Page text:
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Why You’ll Love Solo Travel in Australia

Sydney Opera House

Australia ranks in the top 5 destinations in the world for people travelling alone. The stunning landscapes and cosmopolitan cities attract millions of visitors each year and an increasing number are travelling solo in Australia. People from around the world are drawn to the beautiful scenery, the laid-back culture and the mild climate. Add to that an ancient indigenous culture and unique wildlife and it’s no wonder travel in Australia is so popular.

Australia’s borders are open for international travel but Covid-19 restrictions may still apply. Check with your local government for the latest information about travel in Australia.

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Travel in Australia to see The Sydney Opera House
The Sydney Opera House

You’ll love solo travel in Australia because it’s comparatively safe here and it’s so easy to travel around the country. Australians speak English and the locals are friendly. This makes Australia a great destination for first-time solo travellers and women travelling alone.

Backpackers love Australia too. Many end up staying longer than they planned and some never leave. Australians enjoy a high standard of living and there are lots of options for budget, mid-range and luxury travel as well.

When you travel to Australia alone, you can follow your heart and spend your time doing whatever makes you happy. Go snorkelling on the Great Barrier Reef, learn to surf at Bondi Beach, or ski in the Snowy Mountains. The choice is yours.

I was born in Australia and I live in Sydney. I’ve travelled around the country & had some amazing experiences. I think travelling solo in Australia is a lot of fun. After visiting around 50 other countries in the world, I’m convinced Australia is one of the best places in the world to visit and to live.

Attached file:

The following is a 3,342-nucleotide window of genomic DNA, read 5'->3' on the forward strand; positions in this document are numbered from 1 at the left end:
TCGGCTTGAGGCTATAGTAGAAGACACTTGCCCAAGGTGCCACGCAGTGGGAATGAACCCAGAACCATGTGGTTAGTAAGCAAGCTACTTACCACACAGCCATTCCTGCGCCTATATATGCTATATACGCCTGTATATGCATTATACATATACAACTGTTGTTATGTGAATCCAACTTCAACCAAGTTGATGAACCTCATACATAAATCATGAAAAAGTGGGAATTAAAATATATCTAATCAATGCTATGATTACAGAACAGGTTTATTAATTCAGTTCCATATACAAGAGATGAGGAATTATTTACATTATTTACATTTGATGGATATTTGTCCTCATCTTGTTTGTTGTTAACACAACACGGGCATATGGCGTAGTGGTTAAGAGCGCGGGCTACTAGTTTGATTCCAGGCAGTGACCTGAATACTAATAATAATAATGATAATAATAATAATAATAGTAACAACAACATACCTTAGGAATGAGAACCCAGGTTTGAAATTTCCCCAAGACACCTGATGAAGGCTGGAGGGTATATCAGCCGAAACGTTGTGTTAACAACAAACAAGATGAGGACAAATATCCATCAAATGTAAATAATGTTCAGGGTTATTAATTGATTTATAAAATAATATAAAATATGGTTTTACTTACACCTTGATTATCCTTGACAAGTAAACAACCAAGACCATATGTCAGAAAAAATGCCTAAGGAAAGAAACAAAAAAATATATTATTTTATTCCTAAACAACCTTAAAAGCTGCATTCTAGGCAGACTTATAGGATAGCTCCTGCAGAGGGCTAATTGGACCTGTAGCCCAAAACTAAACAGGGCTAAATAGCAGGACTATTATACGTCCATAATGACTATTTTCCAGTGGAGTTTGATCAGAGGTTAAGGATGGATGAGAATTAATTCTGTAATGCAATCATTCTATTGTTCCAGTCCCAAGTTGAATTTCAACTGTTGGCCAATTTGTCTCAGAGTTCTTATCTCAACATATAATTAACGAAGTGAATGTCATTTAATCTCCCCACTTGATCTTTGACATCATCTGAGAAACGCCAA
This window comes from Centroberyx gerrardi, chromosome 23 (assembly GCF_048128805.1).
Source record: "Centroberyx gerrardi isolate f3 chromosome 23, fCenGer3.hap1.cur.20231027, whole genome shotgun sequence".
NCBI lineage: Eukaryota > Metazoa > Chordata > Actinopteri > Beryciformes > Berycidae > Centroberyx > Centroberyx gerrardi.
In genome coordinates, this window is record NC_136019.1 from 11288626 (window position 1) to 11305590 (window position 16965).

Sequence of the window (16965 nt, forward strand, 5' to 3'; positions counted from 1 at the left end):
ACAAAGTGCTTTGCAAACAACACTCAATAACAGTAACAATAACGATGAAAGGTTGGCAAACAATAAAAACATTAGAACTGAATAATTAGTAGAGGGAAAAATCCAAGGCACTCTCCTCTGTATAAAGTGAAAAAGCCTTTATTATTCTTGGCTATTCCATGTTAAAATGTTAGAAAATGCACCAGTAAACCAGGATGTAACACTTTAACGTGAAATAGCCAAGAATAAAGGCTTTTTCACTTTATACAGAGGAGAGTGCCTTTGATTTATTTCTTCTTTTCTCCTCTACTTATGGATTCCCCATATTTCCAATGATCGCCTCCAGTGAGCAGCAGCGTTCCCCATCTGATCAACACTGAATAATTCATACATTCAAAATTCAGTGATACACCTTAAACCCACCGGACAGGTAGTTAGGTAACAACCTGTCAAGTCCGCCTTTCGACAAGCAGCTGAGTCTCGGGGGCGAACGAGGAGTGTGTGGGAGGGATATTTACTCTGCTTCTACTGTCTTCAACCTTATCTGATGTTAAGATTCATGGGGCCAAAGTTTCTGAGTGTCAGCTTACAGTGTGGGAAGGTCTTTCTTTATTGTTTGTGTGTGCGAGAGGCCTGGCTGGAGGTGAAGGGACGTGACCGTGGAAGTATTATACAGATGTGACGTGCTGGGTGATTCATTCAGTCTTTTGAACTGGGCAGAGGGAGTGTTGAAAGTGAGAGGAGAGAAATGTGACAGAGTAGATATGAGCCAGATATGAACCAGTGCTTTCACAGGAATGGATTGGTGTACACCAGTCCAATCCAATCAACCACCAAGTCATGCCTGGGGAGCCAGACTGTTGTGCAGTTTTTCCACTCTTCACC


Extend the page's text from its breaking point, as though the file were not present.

daytrips in Sydney Cronulla Beach
Cronulla Beach Sydney

Why travel to Australia?

There are so many reasons to travel to Australia. Here are just a few:

1. Australia’s cosmopolitan cities offer art, history and culture. There’s a lively cafe scene and a relaxed surf and beach vibe in the coastal towns and cities.

2. Australia has a stunning and varied natural landscape with pristine beaches, majestic mountains, waterfalls, forests, red deserts and wide-open skies.

3. Australia’s unique wildlife delights people of all ages. There are kangaroos, koalas, wombats, platypus, echidna, crocodiles & endangered Tasmanian Devils to name a few.

4. Australia has a rich Indigenous culture that’s more than 50,000 years old. Discover the Dreamtime, bush tucker and ancient culture that honours the land when you travel in Australia.

Where to start travelling solo in Australia?

SYDNEY is a great place to start travelling solo in Australia. Visit the famous Sydney Opera House, take a cruise on the stunning Sydney Harbour and climb the Sydney Harbour Bridge for the best views in town and you’ll be off to a great start in Australia’s most iconic city.

Find the Best Things to do in Sydney

MELBOURNE is Australia’s second-largest city and a popular place to begin travelling solo in Australia. The vibrant art scene and bustling café culture are popular with travellers who are working in Australia. Melbourne is also a great stop for sports fans.

Find fun things to do in Melbourne

Colourful street art in St Kilda in Melbourne
Street Art in St Kilda in Melbourne

Land in safe, friendly, dynamic BRISBANE and head to the incredible UNESCO World Heritage Great Barrier Reef or the gorgeous Whitsunday Islands for a taste of tropical paradise. Then travel the length of Australia’s stunning east coast and maybe relax for a while on a gorgeous tropical island.

Find fun things to do in Brisbane

Highlights of Travel in Australia

There are so many wonderful things to see and do in Australia. These are just a few highlights of travelling solo in Australia.

  • Cruising Sydney Harbour, visiting the iconic Sydney Opera House & climbing the Sydney Harbour Bridge
  • Sailing in the Whitsundays Islands, a tropical Paradise
  • Snorkelling on The Great Barrier Reef in Queensland or Ningaloo Reef in Western Australia
  • Meeting the unique Australian wildlife – Kangaroo’s Koalas, wombats, crocodiles, platypus and many more. For an unforgettable Australian wildlife experience put hugging a Koala or swimming with turtles on your bucket list.